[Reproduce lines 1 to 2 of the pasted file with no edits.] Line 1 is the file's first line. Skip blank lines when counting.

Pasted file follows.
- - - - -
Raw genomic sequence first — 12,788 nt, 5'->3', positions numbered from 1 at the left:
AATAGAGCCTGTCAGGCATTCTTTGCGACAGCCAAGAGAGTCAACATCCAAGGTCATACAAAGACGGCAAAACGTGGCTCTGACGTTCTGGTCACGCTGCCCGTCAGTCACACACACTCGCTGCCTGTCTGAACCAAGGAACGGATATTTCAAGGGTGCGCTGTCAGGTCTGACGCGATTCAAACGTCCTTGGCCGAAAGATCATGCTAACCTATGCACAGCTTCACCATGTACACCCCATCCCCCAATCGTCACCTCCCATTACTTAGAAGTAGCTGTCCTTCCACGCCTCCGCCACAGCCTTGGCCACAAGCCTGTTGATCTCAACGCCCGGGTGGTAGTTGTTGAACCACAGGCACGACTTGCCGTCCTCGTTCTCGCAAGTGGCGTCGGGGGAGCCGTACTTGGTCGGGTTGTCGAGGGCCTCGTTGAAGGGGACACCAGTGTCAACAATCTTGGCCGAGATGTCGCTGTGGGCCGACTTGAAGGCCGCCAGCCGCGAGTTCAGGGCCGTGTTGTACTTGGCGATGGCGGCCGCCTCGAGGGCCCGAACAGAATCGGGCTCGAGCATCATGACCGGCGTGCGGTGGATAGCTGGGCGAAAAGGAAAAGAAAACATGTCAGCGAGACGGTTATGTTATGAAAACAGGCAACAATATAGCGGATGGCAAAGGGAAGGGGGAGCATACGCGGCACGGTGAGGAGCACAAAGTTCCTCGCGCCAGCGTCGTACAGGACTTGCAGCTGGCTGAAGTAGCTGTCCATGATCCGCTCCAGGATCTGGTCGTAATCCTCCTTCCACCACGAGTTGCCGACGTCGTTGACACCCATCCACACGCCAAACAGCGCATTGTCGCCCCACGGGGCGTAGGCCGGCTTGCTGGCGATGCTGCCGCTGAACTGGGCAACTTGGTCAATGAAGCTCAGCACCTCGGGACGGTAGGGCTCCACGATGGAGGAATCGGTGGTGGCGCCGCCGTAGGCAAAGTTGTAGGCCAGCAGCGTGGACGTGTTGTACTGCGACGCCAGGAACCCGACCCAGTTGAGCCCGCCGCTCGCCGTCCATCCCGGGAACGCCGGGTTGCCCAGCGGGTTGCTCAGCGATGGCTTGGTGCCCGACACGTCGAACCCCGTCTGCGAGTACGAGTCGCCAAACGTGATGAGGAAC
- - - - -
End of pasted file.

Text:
Raw genomic sequence first — 12,788 nt, 5'->3', positions numbered from 1 at the left:
AATAGAGCCTGTCAGGCATTCTTTGCGACAGCCAAGAGAGTCAACATCCAAGGTCATACAAAGACGGCAAAACGTGGCTCTGACGTTCTGGTCACGCTGCCCGTCAGTCACACACACTCGCTGCCTGTCTGAACCAAGGAACGGATATTTCAAGGGTGCGCTGTCAGGTCTGACGCGATTCAAACGTCCTTGGCCGAAAGATCATGCTAACCTATGCACAGCTTCACCATGTACACCCCATCCCCCAATCGTCACCTCCCATTACTTAGAAGTAGCTGTCCTTCCACGCCTCCGCCACAGCCTTGGCCACAAGCCTGTTGATCTCAACGCCCGGGTGGTAGTTGTTGAACCACAGGCACGACTTGCCGTCCTCGTTCTCGCAAGTGGCGTCGGGGGAGCCGTACTTGGTCGGGTTGTCGAGGGCCTCGTTGAAGGGGACACCAGTGTCAACAATCTTGGCCGAGATGTCGCTGTGGGCCGACTTGAAGGCCGCCAGCCGCGAGTTCAGGGCCGTGTTGTACTTGGCGATGGCGGCCGCCTCGAGGGCCCGAACAGAATCGGGCTCGAGCATCATGACCGGCGTGCGGTGGATAGCTGGGCGAAAAGGAAAAGAAAACATGTCAGCGAGACGGTTATGTTATGAAAACAGGCAACAATATAGCGGATGGCAAAGGGAAGGGGGAGCATACGCGGCACGGTGAGGAGCACAAAGTTCCTCGCGCCAGCGTCGTACAGGACTTGCAGCTGGCTGAAGTAGCTGTCCATGATCCGCTCCAGGATCTGGTCGTAATCCTCCTTCCACCACGAGTTGCCGACGTCGTTGACACCCATCCACACGCCAAACAGCGCATTGTCGCCCCACGGGGCGTAGGCCGGCTTGCTGGCGATGCTGCCGCTGAACTGGGCAACTTGGTCAATGAAGCTCAGCACCTCGGGACGGTAGGGCTCCACGATGGAGGAATCGGTGGTGGCGCCGCCGTAGGCAAAGTTGTAGGCCAGCAGCGTGGACGTGTTGTACTGCGACGCCAGGAACCCGACCCAGTTGAGCCCGCCGCTCGCCGTCCATCCCGGGAACGCCGGGTTGCCCAGCGGGTTGCTCAGCGATGGCTTGGTGCCCGACACGTCGAACCCCGTCTGCGAGTACGAGTCGCCAAACGTGATGAGGAAC